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Shark Week


It bites. Hard.

Rod Lott August 23rd, 2012

What do you get when a prosecutor, a police officer, a journalist, an accountant, a judge, a bodyguard, a paramedic and one unemployed junkie skank are drugged, shackled and forced to play a game of survival involving man-eating sharks? The Asylum Home Entertainment's Shark Week, not to be confused with the Discovery Channel programming people look forward to.

sharkweek

Patriot Games' Patrick Bergin is Tiberon (get it?), a madman who clutches a pearl necklace, has Kick-Ass’ Yancy Butler draped on his arm, and channels John de Lancie. He's collected these poor souls for reasons unbeknownst until the final five minutes; you can gather it's for personal revenge.

He forces them into his baby shark-infested swimming pool; all but one make it through the built-in escape hatch that plops them on a island and a clue to lead them to a key to unlock their handcuffs. The film is all a game, riddled with challenges involving a hammerhead, tiger shark and the great white — CGI one and all — as well as the occasional land mine. Tiberon watches from the comfort of home, still holding on to that pearl necklace for dear life.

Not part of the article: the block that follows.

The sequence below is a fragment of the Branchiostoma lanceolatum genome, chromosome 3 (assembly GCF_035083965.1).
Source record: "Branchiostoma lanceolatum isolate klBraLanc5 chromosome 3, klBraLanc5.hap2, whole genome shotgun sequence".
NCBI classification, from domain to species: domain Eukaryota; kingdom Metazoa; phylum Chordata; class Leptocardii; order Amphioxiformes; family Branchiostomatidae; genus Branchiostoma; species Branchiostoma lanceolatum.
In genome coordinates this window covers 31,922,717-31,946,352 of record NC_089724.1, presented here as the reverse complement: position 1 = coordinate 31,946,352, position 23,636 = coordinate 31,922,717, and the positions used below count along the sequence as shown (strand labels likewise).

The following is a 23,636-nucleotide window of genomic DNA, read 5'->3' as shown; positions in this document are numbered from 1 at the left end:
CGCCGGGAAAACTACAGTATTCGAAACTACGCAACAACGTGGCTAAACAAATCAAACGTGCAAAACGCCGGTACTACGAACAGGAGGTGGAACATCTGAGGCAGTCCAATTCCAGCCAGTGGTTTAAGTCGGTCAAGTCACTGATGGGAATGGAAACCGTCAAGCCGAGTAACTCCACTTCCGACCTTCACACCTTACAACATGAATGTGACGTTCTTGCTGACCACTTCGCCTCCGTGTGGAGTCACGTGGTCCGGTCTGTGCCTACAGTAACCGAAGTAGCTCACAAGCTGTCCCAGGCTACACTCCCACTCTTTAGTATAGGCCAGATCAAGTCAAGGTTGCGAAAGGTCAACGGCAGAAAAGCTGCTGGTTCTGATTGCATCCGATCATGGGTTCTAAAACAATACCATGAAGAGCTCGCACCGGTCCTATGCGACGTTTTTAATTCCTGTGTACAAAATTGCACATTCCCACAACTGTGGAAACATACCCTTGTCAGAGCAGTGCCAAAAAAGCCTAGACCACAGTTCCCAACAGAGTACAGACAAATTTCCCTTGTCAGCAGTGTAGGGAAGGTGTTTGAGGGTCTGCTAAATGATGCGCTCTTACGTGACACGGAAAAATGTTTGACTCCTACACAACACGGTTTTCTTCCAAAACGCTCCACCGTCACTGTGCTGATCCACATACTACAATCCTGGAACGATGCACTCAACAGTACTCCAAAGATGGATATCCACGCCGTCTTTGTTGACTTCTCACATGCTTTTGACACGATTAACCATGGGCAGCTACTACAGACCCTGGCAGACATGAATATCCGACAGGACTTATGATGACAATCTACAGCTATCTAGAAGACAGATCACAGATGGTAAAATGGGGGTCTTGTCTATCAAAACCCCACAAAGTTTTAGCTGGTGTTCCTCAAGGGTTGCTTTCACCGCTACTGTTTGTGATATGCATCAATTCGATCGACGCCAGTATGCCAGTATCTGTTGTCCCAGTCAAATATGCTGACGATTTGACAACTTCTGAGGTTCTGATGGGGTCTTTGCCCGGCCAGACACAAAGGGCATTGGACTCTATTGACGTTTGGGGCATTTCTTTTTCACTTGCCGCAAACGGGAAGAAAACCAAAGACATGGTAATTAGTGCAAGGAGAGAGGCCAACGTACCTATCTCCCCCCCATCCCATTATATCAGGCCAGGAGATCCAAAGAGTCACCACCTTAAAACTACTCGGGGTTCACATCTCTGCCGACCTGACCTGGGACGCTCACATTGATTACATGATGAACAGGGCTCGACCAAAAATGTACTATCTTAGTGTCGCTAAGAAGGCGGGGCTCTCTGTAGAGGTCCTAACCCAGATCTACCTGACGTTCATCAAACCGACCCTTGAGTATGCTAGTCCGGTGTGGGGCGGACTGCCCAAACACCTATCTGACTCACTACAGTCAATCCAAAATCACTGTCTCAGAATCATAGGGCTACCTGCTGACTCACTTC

Shark Week’s right-there-on-the-box concept of Jaws meets Saw is a genius one, but executed at dunce level. It’s The Asylum’s best idea yet, yet given the company’s usual minimal effort. Given the work it’s done to build its brand and fan base, I’d love to see the creative powers that be to spend just another $29 (give or take) in each of three departments — acting, scripting, direction — to up the quality ante. Pieces of the film — the shark attacks, natch — made me think The Asylum could be to the ’10s as Full Moon Entertainment was to the ’90s; the difference is that Full Moon tried fairly hard to make the product as good as it could, whereas I still get the vibe that The Asylum’s primary focus is speed above all else.

And speaking of speed, for a movie with so many sharks, Shark Week is awfully slow. The long scenes that serve as bridges between “contestant” deaths are momentum killers, with dialogue so disengaging that you’ll tune them out. Directed by Christopher Ray, son of legendary straight-to-video filmmaker Fred Olen Ray (Turbulent Skies), the movie makes Syfy’s recent Jersey Shore Shark Attack look like Herman Melville by comparison. (Like many of The Asylum’s titles, this also aired on Syfy.)

Aside from a brief gag reel that contains a strange, distracting line near the middle of the screen for its whole, the DVD’s most notable feature is the collection of The Asylum trailers — 12 minutes worth, including but not limited to Super Cyclone, Bikini Spring Break Adopting Terror, The Haunting of Whaley House, Bigfoot, 100th Street Haunting and, last but not least, Abraham Lincoln vs. Zombies. One operates as a trailer for The Asylum itself (see below), culminating in the tagline, "15 Years. 100 Films. You're Welcome."

Um, thanks? —Rod Lott

Hey! Read This:
Jersey Shore Shark Attack Blu-ray review  
Mega Python vs. Gatoroid Blu-ray review    
Meteor Apocalypse DVD review   
Saw 3D Blu-ray review  
Turbulent Skies DVD review    
#1 Cheerleader Camp DVD review   



 
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